* QA cares solely about meeting their numbers. Ideally, this would mean that they would be motivated to find bugs and write proper test cases. In practice, it means that people on QA write as many bugs as they can, duplicates abound. It also means that they write test cases that test literally nothing. As long as the test "passes," it counts, so there are many "green circle" tests that provide zero value.

    * The building is well beyond capacity less than a year after being built. It was beyond capacity six months ago even. We were told that we would gain access to the second tower once construction finished there. After we were acquired, we learned that we would not be moving into the second tower. Some teams' desks were moved into break areas due to the lack of space.

    Advice to Management

    I know that management reads these reviews, but I honestly don't think that there are any useful takeaways for management here. We hear that we "need to fix these negative reviews" but it's always just lip service. Upper management either doesn't listen, doesn't care, or is just incompetent. They'll send out another survey asking how they can improve and then cherry-pick the simplest or cheapest things and tell us it's what we wanted.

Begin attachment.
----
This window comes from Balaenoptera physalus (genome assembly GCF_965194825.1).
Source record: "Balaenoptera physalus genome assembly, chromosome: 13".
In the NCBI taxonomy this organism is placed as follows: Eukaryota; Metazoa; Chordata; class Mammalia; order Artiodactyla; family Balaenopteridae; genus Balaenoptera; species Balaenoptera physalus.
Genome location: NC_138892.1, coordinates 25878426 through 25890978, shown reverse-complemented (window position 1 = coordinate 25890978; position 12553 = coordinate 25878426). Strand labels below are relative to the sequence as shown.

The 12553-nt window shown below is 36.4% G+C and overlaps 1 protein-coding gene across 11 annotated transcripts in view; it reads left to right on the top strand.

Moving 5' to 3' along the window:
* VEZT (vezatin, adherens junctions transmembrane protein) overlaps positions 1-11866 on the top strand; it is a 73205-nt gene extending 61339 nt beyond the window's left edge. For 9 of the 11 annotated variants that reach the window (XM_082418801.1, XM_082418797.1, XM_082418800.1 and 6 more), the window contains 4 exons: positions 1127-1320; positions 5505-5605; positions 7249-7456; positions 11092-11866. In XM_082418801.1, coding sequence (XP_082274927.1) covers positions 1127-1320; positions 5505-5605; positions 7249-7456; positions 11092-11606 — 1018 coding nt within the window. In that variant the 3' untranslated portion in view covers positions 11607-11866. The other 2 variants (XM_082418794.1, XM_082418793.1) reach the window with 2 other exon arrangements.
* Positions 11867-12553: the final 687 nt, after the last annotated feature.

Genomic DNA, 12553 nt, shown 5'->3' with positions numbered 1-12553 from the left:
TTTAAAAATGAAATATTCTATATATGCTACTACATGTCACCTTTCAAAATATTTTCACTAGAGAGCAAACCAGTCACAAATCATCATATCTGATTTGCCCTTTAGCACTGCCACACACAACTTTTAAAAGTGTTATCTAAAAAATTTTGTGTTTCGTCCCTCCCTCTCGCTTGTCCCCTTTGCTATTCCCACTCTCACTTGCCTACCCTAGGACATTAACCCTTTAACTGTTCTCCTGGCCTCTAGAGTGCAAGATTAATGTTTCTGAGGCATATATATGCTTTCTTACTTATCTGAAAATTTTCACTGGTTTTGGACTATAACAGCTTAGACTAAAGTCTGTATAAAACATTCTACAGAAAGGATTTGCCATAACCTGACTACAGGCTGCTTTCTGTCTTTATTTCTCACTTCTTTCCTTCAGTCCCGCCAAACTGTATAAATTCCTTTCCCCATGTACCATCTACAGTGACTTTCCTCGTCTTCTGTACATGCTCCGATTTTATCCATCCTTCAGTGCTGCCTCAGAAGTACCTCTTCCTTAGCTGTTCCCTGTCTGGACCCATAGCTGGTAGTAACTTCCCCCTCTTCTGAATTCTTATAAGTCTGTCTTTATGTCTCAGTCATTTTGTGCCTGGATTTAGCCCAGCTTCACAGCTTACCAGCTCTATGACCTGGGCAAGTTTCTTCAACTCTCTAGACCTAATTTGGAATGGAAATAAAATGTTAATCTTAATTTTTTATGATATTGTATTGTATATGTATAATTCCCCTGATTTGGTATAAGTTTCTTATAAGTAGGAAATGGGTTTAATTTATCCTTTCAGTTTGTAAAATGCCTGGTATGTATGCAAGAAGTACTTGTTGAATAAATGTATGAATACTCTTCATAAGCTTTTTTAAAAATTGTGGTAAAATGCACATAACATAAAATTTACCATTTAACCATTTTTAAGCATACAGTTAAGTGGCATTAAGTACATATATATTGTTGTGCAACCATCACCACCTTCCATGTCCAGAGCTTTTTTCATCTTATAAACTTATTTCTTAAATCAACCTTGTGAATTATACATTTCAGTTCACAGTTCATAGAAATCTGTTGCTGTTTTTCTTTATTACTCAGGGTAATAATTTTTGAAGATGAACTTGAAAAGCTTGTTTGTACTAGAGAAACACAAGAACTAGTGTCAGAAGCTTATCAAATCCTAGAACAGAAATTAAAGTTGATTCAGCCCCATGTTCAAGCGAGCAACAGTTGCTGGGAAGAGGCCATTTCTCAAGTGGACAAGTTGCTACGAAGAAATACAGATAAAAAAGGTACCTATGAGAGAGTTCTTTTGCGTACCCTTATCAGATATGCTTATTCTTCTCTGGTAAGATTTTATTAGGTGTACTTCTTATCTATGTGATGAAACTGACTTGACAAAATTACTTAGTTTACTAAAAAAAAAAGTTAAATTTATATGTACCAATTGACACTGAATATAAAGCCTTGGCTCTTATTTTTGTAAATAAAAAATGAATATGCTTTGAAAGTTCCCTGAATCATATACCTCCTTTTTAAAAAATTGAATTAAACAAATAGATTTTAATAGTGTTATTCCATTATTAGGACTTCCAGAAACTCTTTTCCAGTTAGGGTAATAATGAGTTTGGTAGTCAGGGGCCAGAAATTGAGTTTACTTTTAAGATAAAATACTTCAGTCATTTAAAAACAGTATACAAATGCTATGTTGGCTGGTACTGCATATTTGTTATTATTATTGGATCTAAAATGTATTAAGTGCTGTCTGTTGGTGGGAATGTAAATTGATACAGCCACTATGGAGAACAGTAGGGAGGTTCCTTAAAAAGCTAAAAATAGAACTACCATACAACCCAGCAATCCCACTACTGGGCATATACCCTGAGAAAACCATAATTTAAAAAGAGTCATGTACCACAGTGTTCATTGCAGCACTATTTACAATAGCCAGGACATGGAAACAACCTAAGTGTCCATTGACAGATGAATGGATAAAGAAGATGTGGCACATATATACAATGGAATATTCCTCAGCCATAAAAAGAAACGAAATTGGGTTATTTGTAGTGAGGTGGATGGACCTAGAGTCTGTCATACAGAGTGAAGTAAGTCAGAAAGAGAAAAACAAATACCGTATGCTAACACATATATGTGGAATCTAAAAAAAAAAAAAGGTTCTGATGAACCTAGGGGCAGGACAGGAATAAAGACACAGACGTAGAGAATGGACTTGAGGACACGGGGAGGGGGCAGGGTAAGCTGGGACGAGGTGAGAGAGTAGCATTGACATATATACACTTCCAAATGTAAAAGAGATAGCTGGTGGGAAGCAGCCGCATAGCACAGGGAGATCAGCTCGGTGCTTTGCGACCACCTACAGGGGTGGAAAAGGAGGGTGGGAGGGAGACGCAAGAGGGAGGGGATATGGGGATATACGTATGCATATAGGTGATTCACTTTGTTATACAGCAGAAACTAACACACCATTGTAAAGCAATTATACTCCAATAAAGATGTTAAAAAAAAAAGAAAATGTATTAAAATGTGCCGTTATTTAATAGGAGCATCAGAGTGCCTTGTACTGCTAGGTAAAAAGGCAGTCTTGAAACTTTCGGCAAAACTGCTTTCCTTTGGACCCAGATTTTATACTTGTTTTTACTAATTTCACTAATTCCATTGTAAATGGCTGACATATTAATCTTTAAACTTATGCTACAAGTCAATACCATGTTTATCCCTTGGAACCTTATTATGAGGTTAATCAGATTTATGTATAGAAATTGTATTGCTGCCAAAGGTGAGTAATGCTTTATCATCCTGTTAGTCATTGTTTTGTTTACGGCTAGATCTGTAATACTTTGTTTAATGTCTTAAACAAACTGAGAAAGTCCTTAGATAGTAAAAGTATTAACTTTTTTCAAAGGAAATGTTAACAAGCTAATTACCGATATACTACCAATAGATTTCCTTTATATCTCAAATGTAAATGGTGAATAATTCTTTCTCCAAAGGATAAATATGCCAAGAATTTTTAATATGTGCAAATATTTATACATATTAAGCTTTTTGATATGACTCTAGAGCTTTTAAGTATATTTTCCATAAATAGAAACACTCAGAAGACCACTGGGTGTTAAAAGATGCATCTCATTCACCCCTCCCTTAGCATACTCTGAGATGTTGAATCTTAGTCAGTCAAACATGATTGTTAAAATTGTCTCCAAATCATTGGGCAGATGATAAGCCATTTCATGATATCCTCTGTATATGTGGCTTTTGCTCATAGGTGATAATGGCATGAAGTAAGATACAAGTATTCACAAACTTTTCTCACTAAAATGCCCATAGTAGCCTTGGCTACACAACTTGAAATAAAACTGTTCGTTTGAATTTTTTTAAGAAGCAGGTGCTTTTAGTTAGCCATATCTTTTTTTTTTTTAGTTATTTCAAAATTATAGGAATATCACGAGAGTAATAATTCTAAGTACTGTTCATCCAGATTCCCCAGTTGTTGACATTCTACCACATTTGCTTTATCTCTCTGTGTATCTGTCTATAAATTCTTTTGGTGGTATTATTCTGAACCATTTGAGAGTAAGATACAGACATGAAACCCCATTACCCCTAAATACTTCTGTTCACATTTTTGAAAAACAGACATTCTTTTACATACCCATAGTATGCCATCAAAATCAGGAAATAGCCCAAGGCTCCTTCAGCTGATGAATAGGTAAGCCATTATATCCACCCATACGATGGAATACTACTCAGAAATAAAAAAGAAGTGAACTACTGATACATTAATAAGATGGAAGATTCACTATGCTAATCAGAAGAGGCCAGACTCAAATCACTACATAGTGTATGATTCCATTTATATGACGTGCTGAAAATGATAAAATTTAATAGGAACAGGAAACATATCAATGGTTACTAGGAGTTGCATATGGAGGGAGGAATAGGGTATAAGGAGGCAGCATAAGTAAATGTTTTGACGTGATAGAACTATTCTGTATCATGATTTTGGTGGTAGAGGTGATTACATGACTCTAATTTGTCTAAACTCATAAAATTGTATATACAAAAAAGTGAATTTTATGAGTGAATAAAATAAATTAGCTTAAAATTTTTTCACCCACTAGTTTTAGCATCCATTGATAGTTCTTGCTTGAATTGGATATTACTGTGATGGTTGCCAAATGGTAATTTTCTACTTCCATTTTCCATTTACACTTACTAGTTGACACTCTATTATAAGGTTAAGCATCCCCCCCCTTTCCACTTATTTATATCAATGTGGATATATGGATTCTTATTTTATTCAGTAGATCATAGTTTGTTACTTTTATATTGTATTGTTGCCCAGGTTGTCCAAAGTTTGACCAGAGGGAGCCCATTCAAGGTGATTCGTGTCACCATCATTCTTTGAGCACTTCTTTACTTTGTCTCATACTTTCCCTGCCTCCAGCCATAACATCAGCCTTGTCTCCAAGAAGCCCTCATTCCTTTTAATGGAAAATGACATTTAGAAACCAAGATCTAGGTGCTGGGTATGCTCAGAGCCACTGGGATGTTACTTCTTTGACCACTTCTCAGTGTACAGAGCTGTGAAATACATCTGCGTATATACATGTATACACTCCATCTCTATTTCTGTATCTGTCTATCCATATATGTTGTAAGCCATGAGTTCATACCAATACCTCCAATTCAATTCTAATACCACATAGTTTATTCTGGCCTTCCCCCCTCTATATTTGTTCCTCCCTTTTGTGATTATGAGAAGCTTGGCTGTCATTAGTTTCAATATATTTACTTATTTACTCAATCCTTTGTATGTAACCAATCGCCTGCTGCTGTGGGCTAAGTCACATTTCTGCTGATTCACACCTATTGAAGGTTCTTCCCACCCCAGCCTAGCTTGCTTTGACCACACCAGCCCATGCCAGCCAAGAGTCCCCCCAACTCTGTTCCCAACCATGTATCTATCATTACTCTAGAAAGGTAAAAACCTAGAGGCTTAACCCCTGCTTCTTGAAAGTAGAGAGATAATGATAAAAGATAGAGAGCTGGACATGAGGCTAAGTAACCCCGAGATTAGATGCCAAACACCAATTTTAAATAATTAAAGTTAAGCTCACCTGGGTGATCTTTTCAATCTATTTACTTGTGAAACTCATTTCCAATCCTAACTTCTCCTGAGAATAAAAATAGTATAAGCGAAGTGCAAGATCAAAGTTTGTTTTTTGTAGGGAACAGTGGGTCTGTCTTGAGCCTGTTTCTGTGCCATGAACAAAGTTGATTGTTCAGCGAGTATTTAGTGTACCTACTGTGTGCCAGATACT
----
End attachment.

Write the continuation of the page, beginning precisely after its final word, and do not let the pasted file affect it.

The biggest problem, in my perhaps naive view, is Paul Jarman.

    It feels like Paul goes out selling and promising myriad features to customers without ever consulting any of the people that will actually have to build these features. That, and he has some seriously tight goals to make for his golden parachute clauses with our parent company, because he's doing his very best to burn down the company as long as he can demo things to customers and Nice.

    But it's his company so there's really no way that problem will ever be solved. At least until his golden parachute clause ends in a few years and he leaves on his own.

    The other major problem is the gross incompetence in upper management. Hundreds of thousands of dollars in gift cards given out by managers, being used to supplement income because of bad raises, and without the CFO even knowing? You're better off finding an entirely new executive team altogether. But again, all of the people in power positions have golden parachute clauses with the parent company, so they're only concerned about themselves.